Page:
Case 1: VION
Between actors in a pork supply chain exchange of goods and information take place. These exchanges are called transactions. Transactions need to be coordinated depending on the nature of the exchange, like the purpose of the exchange, the nature of communication, the degree of formality, and the type of contract. For each relationship these characteristics are described. The actors involved in each transaction relationship are the most important players in the VION pork supply chain:
Breeder organization - Breeder
Producer - Veterinarian
Producer - Transporter, Producer - Slaughterhouse
Transporter - Slaughterhouse/Processor
Slaughterhouse/Processor - Retailer
We can observe currently that an increasing formalization of relations is taken place in the fresh meat chain. This is a result of more demanding legislative requirements (see also lesson 5) and quality standards (e.g., IKB (see chapter 1)), which requires a more structured administrative process and a clear definition of responsibilities in the chain. For example, VION requires farmers to obtain feed from producers who have product liability insurance for a certain amount of coverage. This in turn, has led the large feed producer to develop a collective quality management system with other parties in Trusq (to control and secure a safe supply of inputs), which also made it possible to obtain also a collective product liability insurance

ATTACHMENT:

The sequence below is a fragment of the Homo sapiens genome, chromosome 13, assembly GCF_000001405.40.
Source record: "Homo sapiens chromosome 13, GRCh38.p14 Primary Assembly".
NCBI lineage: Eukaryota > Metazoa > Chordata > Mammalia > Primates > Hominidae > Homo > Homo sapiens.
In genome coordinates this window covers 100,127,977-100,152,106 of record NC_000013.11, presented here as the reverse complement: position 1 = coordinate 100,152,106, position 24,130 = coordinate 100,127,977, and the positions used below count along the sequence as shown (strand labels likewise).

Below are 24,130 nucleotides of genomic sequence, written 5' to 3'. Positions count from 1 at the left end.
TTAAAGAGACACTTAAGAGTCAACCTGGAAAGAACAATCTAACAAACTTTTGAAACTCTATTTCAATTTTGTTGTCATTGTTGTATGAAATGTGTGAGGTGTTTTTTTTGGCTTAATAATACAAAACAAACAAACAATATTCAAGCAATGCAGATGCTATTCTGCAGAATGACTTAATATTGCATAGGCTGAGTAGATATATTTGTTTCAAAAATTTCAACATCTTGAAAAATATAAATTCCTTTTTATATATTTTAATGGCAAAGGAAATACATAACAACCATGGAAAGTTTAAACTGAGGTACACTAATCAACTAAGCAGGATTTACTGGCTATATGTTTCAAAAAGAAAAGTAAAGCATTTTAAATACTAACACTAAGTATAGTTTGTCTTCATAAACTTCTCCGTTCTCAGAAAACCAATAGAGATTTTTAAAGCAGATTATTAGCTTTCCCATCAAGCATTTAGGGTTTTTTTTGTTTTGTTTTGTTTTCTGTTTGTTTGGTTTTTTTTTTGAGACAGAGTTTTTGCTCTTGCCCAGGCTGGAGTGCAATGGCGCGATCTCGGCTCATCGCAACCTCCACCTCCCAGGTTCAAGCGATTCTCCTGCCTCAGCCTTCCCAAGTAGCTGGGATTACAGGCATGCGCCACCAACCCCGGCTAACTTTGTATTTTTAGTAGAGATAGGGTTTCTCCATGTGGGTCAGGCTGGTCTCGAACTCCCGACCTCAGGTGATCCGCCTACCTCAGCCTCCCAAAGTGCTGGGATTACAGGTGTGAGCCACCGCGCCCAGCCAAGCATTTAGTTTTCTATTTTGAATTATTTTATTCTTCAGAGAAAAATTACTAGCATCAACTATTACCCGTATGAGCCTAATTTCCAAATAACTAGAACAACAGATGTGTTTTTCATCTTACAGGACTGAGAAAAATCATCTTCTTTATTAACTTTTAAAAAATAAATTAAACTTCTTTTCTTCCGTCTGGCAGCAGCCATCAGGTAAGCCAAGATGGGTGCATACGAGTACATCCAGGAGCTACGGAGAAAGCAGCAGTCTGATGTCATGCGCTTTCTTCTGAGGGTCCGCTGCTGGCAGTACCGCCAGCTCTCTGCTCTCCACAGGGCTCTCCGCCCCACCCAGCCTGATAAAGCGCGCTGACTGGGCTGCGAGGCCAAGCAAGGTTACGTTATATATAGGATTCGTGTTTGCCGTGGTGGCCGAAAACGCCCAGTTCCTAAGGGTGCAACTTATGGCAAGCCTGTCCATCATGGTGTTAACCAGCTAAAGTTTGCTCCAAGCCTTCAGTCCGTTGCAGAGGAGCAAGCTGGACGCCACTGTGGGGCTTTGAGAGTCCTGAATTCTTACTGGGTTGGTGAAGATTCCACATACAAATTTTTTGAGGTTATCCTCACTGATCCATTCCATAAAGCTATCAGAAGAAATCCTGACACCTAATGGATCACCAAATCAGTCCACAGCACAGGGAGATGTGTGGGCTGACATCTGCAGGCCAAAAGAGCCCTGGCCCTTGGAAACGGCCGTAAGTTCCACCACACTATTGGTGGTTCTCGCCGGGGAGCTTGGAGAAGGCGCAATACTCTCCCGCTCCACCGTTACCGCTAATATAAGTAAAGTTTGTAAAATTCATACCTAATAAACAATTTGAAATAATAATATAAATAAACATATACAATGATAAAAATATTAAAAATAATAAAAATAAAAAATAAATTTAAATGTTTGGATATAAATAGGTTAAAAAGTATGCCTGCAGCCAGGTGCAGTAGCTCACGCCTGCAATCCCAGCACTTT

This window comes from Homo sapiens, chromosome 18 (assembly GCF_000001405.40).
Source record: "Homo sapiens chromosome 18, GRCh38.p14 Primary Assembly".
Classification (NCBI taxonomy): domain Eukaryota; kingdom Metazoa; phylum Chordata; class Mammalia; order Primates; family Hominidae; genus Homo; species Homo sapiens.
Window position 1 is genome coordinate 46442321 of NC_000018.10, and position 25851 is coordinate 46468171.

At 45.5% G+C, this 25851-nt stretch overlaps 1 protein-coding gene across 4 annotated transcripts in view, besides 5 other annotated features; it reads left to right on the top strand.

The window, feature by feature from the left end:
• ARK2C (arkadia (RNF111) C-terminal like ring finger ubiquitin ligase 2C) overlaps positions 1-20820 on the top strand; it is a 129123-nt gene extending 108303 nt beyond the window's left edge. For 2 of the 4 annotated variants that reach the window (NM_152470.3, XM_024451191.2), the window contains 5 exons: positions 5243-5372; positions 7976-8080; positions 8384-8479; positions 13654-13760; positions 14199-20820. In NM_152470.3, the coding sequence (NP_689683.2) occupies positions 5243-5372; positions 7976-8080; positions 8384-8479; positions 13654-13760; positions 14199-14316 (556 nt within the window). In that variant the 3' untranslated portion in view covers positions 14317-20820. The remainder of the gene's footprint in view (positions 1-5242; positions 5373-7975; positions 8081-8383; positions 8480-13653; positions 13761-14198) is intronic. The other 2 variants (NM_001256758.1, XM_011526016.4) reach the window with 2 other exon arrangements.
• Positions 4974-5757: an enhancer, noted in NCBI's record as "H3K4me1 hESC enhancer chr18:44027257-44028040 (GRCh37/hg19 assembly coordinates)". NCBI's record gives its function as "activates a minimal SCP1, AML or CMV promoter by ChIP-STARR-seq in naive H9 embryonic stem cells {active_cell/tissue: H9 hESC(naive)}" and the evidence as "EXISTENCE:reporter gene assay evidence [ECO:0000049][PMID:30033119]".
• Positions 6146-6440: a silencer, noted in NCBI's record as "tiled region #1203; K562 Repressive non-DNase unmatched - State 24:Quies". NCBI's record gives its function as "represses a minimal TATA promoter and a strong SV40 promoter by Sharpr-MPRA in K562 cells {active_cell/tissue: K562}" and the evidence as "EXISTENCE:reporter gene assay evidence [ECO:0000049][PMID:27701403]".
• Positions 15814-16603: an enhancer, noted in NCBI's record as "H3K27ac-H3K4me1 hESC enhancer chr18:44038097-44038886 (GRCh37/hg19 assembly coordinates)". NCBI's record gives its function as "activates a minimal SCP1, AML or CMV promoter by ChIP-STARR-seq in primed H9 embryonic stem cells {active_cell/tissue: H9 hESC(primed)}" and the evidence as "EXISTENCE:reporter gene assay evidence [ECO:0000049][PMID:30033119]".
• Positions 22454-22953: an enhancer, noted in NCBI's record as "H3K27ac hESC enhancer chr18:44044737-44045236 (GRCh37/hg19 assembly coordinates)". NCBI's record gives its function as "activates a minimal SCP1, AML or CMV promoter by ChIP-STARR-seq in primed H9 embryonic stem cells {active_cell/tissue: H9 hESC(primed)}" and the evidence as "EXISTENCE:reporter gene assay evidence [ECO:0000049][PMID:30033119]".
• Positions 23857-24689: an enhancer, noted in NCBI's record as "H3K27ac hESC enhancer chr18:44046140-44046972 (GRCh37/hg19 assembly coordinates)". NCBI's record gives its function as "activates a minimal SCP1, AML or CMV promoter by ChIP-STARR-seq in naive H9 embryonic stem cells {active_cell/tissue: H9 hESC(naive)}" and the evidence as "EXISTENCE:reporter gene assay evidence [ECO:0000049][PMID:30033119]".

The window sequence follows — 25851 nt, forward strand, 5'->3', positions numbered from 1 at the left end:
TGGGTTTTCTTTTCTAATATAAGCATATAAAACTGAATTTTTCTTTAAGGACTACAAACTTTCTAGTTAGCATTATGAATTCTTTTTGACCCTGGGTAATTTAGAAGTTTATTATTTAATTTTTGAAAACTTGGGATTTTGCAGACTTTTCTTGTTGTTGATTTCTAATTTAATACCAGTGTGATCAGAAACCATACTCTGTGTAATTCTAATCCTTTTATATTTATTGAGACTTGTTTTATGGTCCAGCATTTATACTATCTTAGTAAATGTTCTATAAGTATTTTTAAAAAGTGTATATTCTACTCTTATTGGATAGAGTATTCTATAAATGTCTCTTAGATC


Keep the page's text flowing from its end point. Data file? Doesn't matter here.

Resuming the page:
From January 1, 2008, slaughterhouses have to collect information on so-called food chain information (VKI - see also lesson 5). This information is, in essence, information on the health situation of pig to be slaughtered. Based on this information decisions have to be taken at slaughtering with respect to measures to assure food safety. This information needs to be supplied by farmers 24 hours in advance. Availability of such data is incorporated in IKB. Information should be available in IKB databases to reduce delaying paperwork. In the workbook Hygiene Code for pig slaughterhouses (see PVE), the procedure for satisfying VKI has recently been added.
The European Commission wants to promote Good Practice in freight transport (EU 2000 Good Practice in Freight Transport), a sourcebook of the European Commission, to reduce environmental costs, like pollution and noise. GTP is a global standard for achieving these goals, which can be specified by transportation companies to achieve EU aims. GTP satisfies IKB requirements.